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  Posted on: Thursday, October 10, 2013
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Rally Based On Wishful Thinking

   
 
Recent Market Commentary:
10/10/13   Rally Based On Wishful Thinking
10/3/13   The Shutdown And Debt Ceiling Are Not The Only Worries
9/26/13   Why The Market Is Significantly Overvalued
9/19/13   The Fed's Decision Reflects Its Great Concern About The Economy
9/12/13   Stocks Are Vulnerable To a Severe Decline
9/5/13   Quantitative Easing and Earnings Are No Longer Supporting The Market
8/29/13   No Comment This Week
8/22/13   The Market Outlook Has Taken A Turn For The Worse
8/15/13   The Stock Market Trend Is Turning Down
8/8/13   Economic Recovery Suffering From Lack Of Demand
8/1/13   Economic Growth Momentum Is Fading
7/25/13   There's No Catalyst For A Self-Sustaining Economic Recovery
7/18/13   The FOMC's 2013 GDP Forecast Is Already Obsolete----On The High Side
7/11/13   The FOMC's Muddled Views
7/3/13   Happy July 4th Weekend
6/27/13   Market Facing Severe Headwinds
6/20/13   Bernanke Fails To Allay Market Fears
6/13/13   The Economy Is Too Weak To Reduce QE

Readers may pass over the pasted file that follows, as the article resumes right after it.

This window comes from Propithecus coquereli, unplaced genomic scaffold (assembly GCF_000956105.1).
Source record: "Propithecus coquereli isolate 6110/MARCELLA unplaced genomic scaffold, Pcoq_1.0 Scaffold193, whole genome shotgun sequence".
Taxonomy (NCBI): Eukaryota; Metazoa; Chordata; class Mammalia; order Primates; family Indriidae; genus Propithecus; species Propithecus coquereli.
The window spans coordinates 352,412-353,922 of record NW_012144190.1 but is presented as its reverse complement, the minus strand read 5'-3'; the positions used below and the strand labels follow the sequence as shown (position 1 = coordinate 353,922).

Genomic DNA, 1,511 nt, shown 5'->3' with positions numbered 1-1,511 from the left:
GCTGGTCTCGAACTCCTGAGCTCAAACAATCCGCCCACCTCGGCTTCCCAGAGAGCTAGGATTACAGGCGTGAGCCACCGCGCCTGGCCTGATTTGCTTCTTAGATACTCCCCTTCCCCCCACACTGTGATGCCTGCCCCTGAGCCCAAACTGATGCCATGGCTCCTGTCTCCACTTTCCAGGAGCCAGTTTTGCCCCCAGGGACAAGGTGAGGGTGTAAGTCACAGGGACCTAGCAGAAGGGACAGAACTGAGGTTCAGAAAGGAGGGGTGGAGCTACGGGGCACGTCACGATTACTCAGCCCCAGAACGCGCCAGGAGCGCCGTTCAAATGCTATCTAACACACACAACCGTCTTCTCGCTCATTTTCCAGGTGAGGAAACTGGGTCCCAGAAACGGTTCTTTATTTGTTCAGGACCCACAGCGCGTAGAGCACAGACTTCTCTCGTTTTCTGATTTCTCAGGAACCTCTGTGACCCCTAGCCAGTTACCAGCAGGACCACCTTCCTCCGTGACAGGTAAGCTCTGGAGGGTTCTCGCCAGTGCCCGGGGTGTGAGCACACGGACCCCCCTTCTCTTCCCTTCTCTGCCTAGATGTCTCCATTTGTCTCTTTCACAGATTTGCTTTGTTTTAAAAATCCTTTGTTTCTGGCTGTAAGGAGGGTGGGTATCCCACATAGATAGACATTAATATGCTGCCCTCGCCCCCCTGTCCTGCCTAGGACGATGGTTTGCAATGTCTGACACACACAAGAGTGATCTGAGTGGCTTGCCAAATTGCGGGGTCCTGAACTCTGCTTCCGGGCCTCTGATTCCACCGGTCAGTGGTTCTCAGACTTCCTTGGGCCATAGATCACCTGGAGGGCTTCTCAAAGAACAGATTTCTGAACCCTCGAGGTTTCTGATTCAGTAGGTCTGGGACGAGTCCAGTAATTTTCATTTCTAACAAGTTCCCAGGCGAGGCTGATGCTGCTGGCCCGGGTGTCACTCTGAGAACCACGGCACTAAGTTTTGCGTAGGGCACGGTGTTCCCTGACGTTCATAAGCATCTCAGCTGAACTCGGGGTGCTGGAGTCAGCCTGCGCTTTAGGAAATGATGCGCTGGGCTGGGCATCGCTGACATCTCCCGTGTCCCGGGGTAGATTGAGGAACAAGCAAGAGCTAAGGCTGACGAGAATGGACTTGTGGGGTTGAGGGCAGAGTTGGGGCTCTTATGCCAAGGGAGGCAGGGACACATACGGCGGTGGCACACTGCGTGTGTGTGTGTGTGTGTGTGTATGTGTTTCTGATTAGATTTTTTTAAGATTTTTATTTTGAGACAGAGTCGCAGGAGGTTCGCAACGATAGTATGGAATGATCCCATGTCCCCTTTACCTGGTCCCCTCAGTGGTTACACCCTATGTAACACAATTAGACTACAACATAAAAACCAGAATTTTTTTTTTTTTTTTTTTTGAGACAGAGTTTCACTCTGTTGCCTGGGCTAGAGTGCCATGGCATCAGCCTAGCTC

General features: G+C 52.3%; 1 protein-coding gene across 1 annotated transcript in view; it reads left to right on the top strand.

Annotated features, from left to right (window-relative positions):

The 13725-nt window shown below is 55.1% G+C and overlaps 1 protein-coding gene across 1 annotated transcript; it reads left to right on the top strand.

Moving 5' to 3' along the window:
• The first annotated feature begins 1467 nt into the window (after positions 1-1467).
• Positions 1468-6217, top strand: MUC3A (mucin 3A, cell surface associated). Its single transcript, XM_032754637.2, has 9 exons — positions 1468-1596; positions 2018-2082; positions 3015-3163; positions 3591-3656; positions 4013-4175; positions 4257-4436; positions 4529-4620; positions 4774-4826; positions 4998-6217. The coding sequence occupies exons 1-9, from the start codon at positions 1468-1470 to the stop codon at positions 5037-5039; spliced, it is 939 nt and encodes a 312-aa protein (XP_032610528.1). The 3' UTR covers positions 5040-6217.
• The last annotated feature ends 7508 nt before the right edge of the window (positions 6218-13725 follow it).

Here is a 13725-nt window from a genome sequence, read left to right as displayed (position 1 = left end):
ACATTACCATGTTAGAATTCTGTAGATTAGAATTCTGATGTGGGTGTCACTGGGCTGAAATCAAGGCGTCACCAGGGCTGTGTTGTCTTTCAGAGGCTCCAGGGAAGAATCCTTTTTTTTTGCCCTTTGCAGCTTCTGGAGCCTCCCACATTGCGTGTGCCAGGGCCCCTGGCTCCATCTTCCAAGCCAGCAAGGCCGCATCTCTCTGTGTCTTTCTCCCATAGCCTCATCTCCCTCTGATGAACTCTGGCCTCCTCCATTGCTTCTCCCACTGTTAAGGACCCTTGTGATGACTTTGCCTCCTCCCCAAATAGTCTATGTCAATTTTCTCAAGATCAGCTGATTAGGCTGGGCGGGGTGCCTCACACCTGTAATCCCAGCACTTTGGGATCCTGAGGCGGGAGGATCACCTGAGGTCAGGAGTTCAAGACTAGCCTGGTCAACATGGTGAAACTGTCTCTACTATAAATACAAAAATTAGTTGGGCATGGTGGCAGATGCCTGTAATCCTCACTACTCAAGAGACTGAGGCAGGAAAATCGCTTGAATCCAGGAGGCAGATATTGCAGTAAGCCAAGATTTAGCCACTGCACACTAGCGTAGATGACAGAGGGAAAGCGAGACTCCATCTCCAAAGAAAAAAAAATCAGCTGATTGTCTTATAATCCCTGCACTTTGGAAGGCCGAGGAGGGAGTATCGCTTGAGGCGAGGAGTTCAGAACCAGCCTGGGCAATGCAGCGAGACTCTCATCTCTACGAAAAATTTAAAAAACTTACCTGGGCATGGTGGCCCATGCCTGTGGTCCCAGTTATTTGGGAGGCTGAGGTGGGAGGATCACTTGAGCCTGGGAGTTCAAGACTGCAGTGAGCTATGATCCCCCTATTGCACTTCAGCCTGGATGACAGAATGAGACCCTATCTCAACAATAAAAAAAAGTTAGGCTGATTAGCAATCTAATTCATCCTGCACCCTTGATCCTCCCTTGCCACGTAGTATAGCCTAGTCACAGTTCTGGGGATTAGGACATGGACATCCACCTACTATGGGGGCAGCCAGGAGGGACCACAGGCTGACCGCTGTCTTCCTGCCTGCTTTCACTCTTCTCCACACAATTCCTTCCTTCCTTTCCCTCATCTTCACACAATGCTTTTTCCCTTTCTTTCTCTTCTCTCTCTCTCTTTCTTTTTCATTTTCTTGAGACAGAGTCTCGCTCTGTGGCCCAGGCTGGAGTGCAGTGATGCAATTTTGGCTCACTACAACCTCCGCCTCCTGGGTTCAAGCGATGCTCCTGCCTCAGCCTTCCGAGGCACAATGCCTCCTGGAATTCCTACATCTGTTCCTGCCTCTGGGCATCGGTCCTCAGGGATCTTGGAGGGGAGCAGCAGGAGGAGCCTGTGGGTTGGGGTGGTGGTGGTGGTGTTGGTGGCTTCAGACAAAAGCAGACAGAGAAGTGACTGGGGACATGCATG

6/6/13   The Stock Market Is Topping Out
5/30/13   The Fed Is Now In A Lose-Lose Situation

 
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As we write, it has been reported that President Obama has rejected the GOP proposal for a 6-week debt limit extension if it does not also re-open the government.  The House could vote on the Republican proposal by Friday, although it is far from clear that it would pass.  It not only faces substantial Tea Party opposition, but Democrats would not vote for the plan as well since it does not end the government shutdown.  However, more negotiations are set, and the situation is fluid.  Circumstances may change by the time you read this comment.  However, even if a 6-week extension is finally agreed to by both sides, there is little reason to think that a deal can be worked out in the next six weeks, and it is likely that another crisis will follow.

Today’s strong market rally seems to us to be based on false hope and wishful thinking.  After years of sharp disagreement, it appears highly improbable that a deal can be worked out under the pressure of six-week timeframe.  If anything, the two parties seem further apart than they were a year ago when neither the budget super committee nor various congressional working groups were able to hammer out an agreement.  The result was the sequester that still continues to put a damper on economic growth.  The stock market and the economy, therefore, will probably continue to be under pressure for some time to come.   

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